Buying a commercial property from which to operate your own business, or to add to an investment portfolio, from auction is well worth considering as it can be cheaper.
Having a good commercial lease solicitor in London, such as Saracens Solicitors on hand, before, during and after can help you ensure you have all your i’s dotted and t’s crossed.
Quicker, but scarier
If you’re going to buy at auction, you would do very well to go to a few commercial property auctions beforehand, so that you can get comfortable with the process and surroundings before you need to part with any money.
Here’s where an experienced commercial lease solicitor in London can guide you and make sure you don’t buy anything that doesn’t suit your needs, or will be hard to find tenants for. You can go through online and printed catalogues to earmark properties and visit them before the auction, taking a builder, architect or engineer with you to spot structural problems and give you an idea of repair costs.
Check the legal information
You should be able to download any legal information about a property and Saracens Solicitors, as your commercial lease solicitor in London, can perform correct due diligence. This involves checking the title, carrying out searches, identifying uses for the property, looking at plans for the local area, and identifying potential issues with water/drainage connectivity at the property or if there are any environmental matters to be aware of and so on.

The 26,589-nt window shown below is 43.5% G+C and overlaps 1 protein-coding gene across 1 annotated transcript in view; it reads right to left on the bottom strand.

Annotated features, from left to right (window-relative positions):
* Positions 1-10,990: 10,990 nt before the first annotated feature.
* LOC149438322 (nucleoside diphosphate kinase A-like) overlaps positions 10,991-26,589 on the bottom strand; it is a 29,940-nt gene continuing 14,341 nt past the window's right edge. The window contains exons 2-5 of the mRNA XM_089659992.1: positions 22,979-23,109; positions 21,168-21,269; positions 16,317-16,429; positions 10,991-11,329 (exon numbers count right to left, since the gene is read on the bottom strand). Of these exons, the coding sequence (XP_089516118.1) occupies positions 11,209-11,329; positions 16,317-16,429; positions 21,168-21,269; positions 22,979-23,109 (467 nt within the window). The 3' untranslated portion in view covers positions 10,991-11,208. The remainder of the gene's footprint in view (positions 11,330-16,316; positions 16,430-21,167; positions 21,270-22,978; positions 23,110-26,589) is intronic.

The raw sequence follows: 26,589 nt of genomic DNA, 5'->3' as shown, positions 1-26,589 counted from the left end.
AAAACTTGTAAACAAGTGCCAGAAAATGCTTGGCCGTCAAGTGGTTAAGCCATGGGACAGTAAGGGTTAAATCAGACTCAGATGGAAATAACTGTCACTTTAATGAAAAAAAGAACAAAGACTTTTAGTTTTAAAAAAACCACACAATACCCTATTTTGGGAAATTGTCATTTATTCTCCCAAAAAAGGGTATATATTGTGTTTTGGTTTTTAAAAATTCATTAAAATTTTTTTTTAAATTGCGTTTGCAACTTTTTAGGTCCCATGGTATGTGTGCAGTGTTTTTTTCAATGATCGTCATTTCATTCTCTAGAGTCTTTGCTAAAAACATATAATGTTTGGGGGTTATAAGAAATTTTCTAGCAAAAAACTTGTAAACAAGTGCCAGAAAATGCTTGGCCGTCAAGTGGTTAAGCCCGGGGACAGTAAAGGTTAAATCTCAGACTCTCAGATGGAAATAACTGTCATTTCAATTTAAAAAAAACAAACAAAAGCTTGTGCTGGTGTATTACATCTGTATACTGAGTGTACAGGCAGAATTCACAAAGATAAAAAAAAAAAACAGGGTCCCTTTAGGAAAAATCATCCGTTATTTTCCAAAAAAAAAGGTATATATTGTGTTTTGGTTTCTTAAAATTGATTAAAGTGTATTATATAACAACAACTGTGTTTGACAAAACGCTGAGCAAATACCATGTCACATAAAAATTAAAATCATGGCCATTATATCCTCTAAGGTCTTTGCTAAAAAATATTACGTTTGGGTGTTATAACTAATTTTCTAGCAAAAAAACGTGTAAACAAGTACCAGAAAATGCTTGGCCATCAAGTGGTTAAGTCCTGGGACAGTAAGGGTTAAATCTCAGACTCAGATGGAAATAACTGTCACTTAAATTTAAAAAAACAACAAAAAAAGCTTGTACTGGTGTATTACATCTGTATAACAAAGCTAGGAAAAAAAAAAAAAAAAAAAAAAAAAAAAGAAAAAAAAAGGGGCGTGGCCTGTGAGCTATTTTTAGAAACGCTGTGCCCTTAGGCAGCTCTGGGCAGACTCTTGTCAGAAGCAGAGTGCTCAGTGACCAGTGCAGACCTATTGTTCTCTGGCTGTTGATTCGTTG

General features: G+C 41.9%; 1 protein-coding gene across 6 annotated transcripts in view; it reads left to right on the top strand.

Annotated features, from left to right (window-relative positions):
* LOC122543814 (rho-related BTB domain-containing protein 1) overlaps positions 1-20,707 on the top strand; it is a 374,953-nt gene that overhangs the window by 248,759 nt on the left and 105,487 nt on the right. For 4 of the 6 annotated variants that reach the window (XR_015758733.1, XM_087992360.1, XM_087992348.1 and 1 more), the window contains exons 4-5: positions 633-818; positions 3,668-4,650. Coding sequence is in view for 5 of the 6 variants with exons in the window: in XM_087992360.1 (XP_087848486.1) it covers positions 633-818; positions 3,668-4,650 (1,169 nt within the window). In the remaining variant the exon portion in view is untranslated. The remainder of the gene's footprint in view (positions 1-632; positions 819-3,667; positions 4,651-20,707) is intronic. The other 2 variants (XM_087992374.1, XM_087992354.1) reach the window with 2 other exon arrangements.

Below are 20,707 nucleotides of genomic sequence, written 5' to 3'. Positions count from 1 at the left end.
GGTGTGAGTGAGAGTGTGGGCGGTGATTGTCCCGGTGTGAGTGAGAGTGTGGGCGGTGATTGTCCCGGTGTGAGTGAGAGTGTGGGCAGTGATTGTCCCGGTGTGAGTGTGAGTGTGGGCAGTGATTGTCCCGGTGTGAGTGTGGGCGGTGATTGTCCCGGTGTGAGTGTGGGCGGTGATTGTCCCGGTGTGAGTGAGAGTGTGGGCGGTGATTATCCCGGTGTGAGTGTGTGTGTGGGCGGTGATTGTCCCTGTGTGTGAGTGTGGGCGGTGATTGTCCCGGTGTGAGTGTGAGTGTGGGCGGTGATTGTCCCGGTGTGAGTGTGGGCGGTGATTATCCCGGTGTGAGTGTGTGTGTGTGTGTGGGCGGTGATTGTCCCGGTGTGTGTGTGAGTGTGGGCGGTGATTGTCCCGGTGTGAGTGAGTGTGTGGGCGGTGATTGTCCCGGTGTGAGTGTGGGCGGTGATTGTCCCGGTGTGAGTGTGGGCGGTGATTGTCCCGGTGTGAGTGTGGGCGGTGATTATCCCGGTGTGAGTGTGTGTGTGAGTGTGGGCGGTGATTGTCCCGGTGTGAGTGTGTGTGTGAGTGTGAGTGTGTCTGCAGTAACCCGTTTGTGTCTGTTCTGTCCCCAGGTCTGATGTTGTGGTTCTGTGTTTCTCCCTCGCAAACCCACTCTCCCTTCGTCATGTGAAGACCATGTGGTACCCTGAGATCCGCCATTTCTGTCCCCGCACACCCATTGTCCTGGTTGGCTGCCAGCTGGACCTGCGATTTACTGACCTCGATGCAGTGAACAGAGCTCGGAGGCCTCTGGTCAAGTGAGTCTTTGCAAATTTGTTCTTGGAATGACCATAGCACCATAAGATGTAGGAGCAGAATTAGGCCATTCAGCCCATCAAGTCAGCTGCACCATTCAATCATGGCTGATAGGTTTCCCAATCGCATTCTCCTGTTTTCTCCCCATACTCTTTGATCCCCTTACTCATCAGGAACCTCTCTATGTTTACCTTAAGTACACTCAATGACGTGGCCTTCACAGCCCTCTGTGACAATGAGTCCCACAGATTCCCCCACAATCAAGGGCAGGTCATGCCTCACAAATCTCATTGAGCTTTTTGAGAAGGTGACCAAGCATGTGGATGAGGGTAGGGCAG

At Saracens Solicitors, we can help guide you with any planning permission you may need for the commercial use of the property. Often, this means planning permission for ‘change of use’, and it can save a lot of time and money if you prepare for this by knowing if your plans for the property fit with the local authority’s plans for the area.
Buying at auction
As soon as the auction ends, you generally need to put down a 10% deposit on the property you successfully bid on. If you go back on your decision, you are likely to lose your deposit, and can also be sued for breach of contract.